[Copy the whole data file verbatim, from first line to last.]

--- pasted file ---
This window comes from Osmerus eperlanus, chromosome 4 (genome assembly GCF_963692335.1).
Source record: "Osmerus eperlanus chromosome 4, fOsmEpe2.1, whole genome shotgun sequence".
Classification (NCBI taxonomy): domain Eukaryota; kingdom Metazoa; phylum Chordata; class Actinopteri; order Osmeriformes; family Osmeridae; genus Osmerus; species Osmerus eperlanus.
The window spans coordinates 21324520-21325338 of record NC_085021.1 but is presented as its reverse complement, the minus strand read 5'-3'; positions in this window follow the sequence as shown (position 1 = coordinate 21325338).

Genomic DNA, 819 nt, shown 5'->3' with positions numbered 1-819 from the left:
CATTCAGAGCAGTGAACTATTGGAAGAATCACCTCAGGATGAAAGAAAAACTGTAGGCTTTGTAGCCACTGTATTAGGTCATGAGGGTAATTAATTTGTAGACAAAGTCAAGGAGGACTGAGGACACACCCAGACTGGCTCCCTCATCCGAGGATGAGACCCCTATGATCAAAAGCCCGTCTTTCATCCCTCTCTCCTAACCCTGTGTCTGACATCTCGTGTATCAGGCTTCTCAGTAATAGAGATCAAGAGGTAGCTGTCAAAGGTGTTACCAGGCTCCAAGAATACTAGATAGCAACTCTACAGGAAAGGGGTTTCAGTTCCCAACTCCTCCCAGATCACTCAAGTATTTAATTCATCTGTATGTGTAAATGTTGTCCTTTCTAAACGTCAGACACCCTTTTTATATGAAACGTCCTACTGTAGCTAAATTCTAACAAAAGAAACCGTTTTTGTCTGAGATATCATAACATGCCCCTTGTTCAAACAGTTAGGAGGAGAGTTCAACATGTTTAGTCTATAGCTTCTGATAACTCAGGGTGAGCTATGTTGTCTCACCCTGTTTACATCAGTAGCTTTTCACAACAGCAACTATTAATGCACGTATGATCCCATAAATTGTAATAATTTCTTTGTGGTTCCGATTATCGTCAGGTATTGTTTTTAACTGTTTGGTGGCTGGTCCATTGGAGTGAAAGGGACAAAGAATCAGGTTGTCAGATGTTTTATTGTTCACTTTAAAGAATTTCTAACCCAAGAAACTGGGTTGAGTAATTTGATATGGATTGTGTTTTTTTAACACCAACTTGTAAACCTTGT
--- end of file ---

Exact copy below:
This window comes from Osmerus eperlanus, chromosome 4 (genome assembly GCF_963692335.1).
Source record: "Osmerus eperlanus chromosome 4, fOsmEpe2.1, whole genome shotgun sequence".
Classification (NCBI taxonomy): domain Eukaryota; kingdom Metazoa; phylum Chordata; class Actinopteri; order Osmeriformes; family Osmeridae; genus Osmerus; species Osmerus eperlanus.
The window spans coordinates 21324520-21325338 of record NC_085021.1 but is presented as its reverse complement, the minus strand read 5'-3'; positions in this window follow the sequence as shown (position 1 = coordinate 21325338).

Genomic DNA, 819 nt, shown 5'->3' with positions numbered 1-819 from the left:
CATTCAGAGCAGTGAACTATTGGAAGAATCACCTCAGGATGAAAGAAAAACTGTAGGCTTTGTAGCCACTGTATTAGGTCATGAGGGTAATTAATTTGTAGACAAAGTCAAGGAGGACTGAGGACACACCCAGACTGGCTCCCTCATCCGAGGATGAGACCCCTATGATCAAAAGCCCGTCTTTCATCCCTCTCTCCTAACCCTGTGTCTGACATCTCGTGTATCAGGCTTCTCAGTAATAGAGATCAAGAGGTAGCTGTCAAAGGTGTTACCAGGCTCCAAGAATACTAGATAGCAACTCTACAGGAAAGGGGTTTCAGTTCCCAACTCCTCCCAGATCACTCAAGTATTTAATTCATCTGTATGTGTAAATGTTGTCCTTTCTAAACGTCAGACACCCTTTTTATATGAAACGTCCTACTGTAGCTAAATTCTAACAAAAGAAACCGTTTTTGTCTGAGATATCATAACATGCCCCTTGTTCAAACAGTTAGGAGGAGAGTTCAACATGTTTAGTCTATAGCTTCTGATAACTCAGGGTGAGCTATGTTGTCTCACCCTGTTTACATCAGTAGCTTTTCACAACAGCAACTATTAATGCACGTATGATCCCATAAATTGTAATAATTTCTTTGTGGTTCCGATTATCGTCAGGTATTGTTTTTAACTGTTTGGTGGCTGGTCCATTGGAGTGAAAGGGACAAAGAATCAGGTTGTCAGATGTTTTATTGTTCACTTTAAAGAATTTCTAACCCAAGAAACTGGGTTGAGTAATTTGATATGGATTGTGTTTTTTTAACACCAACTTGTAAACCTTGT